I do not know what the capabilities are of Schools Edition beyond "just" 3D modeling. (I am assuming the latest downloadable Pro/E version.)
Can you produce 3D shapes that can be exported for milling?
Can Schools Edition directly generate tool paths, or would I need a converter/path-generator like MasterCam to do that?
Our school has the "Light Machines" miniature mill and lathe, which mainly are used to cut wax, plastic, or wood for student assignments.
The students are mainly doing simple handwritten G-code programming, but it would be nice to allow exposure to more realistic CNC with generated parametric surfaces.
Quiet forums here.
My continuing exploring/hacking/playing this weekend, with lots of coffee, says the answer appears to be "Yes, but..."
Is there more PTC Academy tutorial material available for doing NC, like you have to do to get the initial product licensing?
Bummer, you're right! I say we see what it takes to get this fixed. Hopefully my comment on this will help your thread get noticed by somebody from PTC. From my side, I'll dig around and see if I can find some resources.
By the way, what specific mill/lathe setup are you looking at?
I split the mill definition question off into a separate post/thread:
It looks like there is a long ways to go to do much of anything, from looking at several tech tips videos on PTC's website.
... so I have to model the milling clamps and spindle head before anything else, so the toolpath generator knows to avoid them?
Also I see hints about a "post-processor", which is what I assume builds the actual G-coded output. The specs on the above mill says it is compliant with various NC encodings, but I have not gotten far enough with just the toolpath generation to even touch that.
I know some about NC milling, though I am not a trained expert as such. I do know enough to do a test run at low speed with my hand over the E-stop, in case the toolpath was done wrong. End mills can be expensive to replace...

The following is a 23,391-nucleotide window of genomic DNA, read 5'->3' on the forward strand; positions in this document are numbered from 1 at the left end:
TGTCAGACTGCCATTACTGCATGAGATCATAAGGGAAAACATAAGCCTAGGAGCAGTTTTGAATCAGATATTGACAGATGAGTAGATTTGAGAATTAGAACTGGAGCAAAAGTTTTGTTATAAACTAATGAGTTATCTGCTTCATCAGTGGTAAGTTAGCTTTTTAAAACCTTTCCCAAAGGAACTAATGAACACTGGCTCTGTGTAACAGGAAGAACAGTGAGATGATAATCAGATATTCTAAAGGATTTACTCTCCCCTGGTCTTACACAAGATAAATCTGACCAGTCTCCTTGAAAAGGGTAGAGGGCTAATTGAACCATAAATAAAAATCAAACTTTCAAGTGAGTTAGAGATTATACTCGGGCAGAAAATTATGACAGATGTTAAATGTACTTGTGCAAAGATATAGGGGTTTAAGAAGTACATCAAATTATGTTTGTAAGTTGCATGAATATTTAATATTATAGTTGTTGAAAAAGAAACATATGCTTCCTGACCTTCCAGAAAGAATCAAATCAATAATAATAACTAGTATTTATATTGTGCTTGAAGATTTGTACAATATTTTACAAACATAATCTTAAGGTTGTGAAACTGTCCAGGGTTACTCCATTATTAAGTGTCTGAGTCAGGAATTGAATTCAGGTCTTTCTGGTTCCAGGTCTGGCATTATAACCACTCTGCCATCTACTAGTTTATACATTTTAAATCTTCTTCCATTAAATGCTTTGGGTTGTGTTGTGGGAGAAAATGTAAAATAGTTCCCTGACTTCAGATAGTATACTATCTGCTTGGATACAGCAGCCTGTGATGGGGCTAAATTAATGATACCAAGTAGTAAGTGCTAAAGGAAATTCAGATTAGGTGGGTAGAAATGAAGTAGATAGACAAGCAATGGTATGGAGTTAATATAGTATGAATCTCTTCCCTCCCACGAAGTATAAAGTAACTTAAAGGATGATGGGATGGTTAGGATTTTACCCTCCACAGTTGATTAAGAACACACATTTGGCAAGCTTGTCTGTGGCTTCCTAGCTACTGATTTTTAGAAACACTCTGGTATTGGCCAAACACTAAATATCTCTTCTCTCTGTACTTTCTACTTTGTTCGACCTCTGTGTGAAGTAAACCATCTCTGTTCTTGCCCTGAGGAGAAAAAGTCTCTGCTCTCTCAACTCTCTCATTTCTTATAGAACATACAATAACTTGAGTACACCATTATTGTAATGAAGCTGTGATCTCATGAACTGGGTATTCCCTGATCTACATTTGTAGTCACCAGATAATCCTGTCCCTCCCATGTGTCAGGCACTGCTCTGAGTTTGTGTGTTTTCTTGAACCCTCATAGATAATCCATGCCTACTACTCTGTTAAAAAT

The most common method used by Middle and High Schools for CNC cutting is to export an STL file from Creo Elements/Pro. Attached is a document with instructions how to do this.
CNC machine tools should be supplied with post processing software set up with details about the machine including work envelope, tooling, speeds and feeds etc. The post procesing software will import the STL file and guide you through choosing the most suitable machining strategy, calculate cutter tool paths and control the machine during the cutting process.
Schools Edition - For colleges who may need more control over the machining process, the Schools Edition has a fully featured 2.5D NC package. As well as comprehensive NC capability, this module is linked to the CAD model associatively. Output from the NC module in the Schools Edition is hard coded for the industry standard Fanuc file format which many machine tools will accept.
Schools University Edition - The NC module in this version has full 3D capability and control for 3 and more axes. It will accept post processors from all major machine tool suppliers.